Department of Music records
Scope and Contents
The collection is composed of audio materials, correspondence, minutes, reports, programs, announcements, and other material related to the groups, governance, and events created by the Department of Music.
- Creation: 1866-2003
When the doors of the Maryland State Normal School (MSNS) opened in January of 1866, Art and Music were part of the curriculum for all students who would soon be teachers themselves. As teachers specializing in elementary classrooms in often very rural areas, MSNS graduates would be the sole source of information for their students, so it was important that they had a good grounding in a variety of subjects, including music.
One or two MSNS faculty members taught music, which could mean both instrumental and vocal music, until the 1930s when additional faculty members were added, as the school moved from a teacher’s training institute to a teacher’s college in 1935. Musical groups such as the Glee Club and the Orchestra were formed prior to 1935 as well.
This remained the status quo until after World War II. As the school, now known as the State Teachers College at Towson, began its journey towards becoming a comprehensive liberal arts college, the programs in the Arts also began to expand. In 1958, Towson began a collaboration with the Peabody Conservatory of Music and offered a program of “serious music study”. By 1961, Towson offered a Bachelor in Liberal Arts with specializations in Music as well as other programs, and two years later, the school became a liberal arts college and Music was offered as a major for the first time. At this time, the program expanded beyond theory and appreciation to include working with various instruments, composition, and conducting. By 1969, a Master in Music Education was available.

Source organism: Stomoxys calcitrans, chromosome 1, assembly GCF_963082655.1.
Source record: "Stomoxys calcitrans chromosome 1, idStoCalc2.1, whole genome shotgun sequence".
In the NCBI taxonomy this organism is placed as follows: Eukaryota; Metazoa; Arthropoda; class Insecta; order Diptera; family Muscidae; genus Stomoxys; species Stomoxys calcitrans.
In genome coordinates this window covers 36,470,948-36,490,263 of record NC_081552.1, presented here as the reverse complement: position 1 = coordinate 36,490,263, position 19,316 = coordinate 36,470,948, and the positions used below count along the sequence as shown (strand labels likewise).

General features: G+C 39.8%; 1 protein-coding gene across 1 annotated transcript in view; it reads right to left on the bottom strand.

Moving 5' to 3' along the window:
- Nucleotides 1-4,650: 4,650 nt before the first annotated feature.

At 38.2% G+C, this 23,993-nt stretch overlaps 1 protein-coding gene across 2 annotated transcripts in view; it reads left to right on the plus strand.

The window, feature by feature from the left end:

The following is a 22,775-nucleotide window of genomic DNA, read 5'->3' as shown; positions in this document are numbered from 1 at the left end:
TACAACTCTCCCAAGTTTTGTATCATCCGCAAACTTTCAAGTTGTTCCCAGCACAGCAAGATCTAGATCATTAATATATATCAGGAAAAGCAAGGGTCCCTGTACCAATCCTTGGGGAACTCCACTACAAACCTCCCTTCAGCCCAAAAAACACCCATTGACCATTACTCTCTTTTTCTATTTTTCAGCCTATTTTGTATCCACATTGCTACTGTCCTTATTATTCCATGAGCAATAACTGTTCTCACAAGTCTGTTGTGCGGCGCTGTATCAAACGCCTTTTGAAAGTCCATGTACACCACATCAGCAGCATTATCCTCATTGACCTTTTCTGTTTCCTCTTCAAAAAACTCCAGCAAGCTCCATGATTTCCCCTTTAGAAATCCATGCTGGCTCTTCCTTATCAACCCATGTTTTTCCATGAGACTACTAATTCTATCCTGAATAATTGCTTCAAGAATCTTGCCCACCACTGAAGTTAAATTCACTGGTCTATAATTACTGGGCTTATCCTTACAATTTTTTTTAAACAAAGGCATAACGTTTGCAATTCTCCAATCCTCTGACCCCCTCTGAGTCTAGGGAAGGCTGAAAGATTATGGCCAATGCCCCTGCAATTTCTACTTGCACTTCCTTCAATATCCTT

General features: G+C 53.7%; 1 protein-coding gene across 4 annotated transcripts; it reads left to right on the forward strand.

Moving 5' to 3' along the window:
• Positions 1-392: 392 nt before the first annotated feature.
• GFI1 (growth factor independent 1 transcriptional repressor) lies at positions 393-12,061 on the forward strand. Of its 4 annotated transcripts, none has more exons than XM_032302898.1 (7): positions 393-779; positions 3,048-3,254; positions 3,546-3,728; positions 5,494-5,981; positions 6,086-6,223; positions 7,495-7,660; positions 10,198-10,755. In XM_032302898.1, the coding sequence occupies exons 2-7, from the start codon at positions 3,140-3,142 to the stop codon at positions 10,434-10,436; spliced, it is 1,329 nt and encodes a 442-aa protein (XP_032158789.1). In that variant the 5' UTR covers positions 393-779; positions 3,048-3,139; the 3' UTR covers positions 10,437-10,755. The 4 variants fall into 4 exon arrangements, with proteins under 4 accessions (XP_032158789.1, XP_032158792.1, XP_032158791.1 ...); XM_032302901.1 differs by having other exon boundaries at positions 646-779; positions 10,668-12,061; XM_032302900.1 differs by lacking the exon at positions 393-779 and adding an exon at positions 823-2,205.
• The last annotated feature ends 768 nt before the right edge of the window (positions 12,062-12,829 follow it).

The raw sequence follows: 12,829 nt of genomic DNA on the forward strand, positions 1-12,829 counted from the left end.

With the creation of the college system in 1982, the departments of Art, Dance, Mass Communications, Music and Theatre would all fall under the College of Fine Arts and Communication. That year also saw the first large collaboration among the departments as the Summer Arts Festival debuted. This festival was renamed the Maryland Arts Festival in 1987, and would continue until 2005 when it was deemed too costly and ended. Towson would also organize and host World Music, World Guitar, and World Cello Congresses, featuring such luminaries as Yo-Yo Ma. In 1989, the Master of Music Performance/Composition was established.
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Language of Materials
Music was one of the first classes taught to students at the Maryland State Normal School, predecessor of Towson University, when it opened its doors in 1866. The focus of the program was primarily on offering education for classroom instruction. Later, music appreciation as well as instruction in the form of vocal and instrumental lessons were added. By 1961, the State Teachers College at Towson offered a Bachelor in Liberal Arts with a Music concentration and two years later, after the school became a liberal arts college, students could graduate with a degree in Music. Masters programs in Music Education and Music Performance/Composition were later added. This collection contains audio material, correspondence, reports, meeting minutes, member lists, recordings, and programs for recitals and other events sponsored by the Music Department.
Genre / Form
- Maryland State Normal School (Baltimore, Md.)
- Maryland State Normal School (Towson, Md.)
- Music -- Instruction and study.
- Towson State University. Maryland Arts Festival
- Towson State University. Summer Arts Festival
- Towson University. Center for the Arts
- Towson University. College of Fine Arts and Communication
- Towson University. Music Department
- Guide to the Department of Music records
- Unknown, Transferred to ArchivesSpace by John Esh
- Undated, 2021
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- Describing Archives: A Content Standard
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